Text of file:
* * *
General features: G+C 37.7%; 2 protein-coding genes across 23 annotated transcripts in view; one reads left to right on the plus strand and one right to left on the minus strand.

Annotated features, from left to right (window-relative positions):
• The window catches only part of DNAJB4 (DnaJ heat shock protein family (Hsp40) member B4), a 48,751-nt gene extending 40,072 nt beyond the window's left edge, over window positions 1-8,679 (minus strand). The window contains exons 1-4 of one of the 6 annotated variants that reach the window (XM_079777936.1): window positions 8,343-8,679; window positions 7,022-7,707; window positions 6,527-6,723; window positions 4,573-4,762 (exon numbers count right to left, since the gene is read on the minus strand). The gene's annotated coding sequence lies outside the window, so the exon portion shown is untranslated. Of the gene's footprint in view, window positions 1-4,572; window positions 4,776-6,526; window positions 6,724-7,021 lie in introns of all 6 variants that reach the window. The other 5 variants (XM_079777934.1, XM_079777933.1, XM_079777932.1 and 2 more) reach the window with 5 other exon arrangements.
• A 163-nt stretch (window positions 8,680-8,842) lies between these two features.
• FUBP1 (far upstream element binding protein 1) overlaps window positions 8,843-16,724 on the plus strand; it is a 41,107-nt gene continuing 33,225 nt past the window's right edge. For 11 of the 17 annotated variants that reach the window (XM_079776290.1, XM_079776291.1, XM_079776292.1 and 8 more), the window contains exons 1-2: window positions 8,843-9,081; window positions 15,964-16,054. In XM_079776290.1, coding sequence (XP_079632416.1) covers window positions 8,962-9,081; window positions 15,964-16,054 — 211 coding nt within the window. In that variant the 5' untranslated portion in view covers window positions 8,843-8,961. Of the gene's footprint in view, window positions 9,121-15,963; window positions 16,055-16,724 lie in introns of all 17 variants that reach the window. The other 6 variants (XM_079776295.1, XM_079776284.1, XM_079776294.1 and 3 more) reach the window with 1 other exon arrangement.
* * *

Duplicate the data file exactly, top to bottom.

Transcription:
General features: G+C 37.7%; 2 protein-coding genes across 23 annotated transcripts in view; one reads left to right on the plus strand and one right to left on the minus strand.

Annotated features, from left to right (window-relative positions):
• The window catches only part of DNAJB4 (DnaJ heat shock protein family (Hsp40) member B4), a 48,751-nt gene extending 40,072 nt beyond the window's left edge, over window positions 1-8,679 (minus strand). The window contains exons 1-4 of one of the 6 annotated variants that reach the window (XM_079777936.1): window positions 8,343-8,679; window positions 7,022-7,707; window positions 6,527-6,723; window positions 4,573-4,762 (exon numbers count right to left, since the gene is read on the minus strand). The gene's annotated coding sequence lies outside the window, so the exon portion shown is untranslated. Of the gene's footprint in view, window positions 1-4,572; window positions 4,776-6,526; window positions 6,724-7,021 lie in introns of all 6 variants that reach the window. The other 5 variants (XM_079777934.1, XM_079777933.1, XM_079777932.1 and 2 more) reach the window with 5 other exon arrangements.
• A 163-nt stretch (window positions 8,680-8,842) lies between these two features.
• FUBP1 (far upstream element binding protein 1) overlaps window positions 8,843-16,724 on the plus strand; it is a 41,107-nt gene continuing 33,225 nt past the window's right edge. For 11 of the 17 annotated variants that reach the window (XM_079776290.1, XM_079776291.1, XM_079776292.1 and 8 more), the window contains exons 1-2: window positions 8,843-9,081; window positions 15,964-16,054. In XM_079776290.1, coding sequence (XP_079632416.1) covers window positions 8,962-9,081; window positions 15,964-16,054 — 211 coding nt within the window. In that variant the 5' untranslated portion in view covers window positions 8,843-8,961. Of the gene's footprint in view, window positions 9,121-15,963; window positions 16,055-16,724 lie in introns of all 17 variants that reach the window. The other 6 variants (XM_079776295.1, XM_079776284.1, XM_079776294.1 and 3 more) reach the window with 1 other exon arrangement.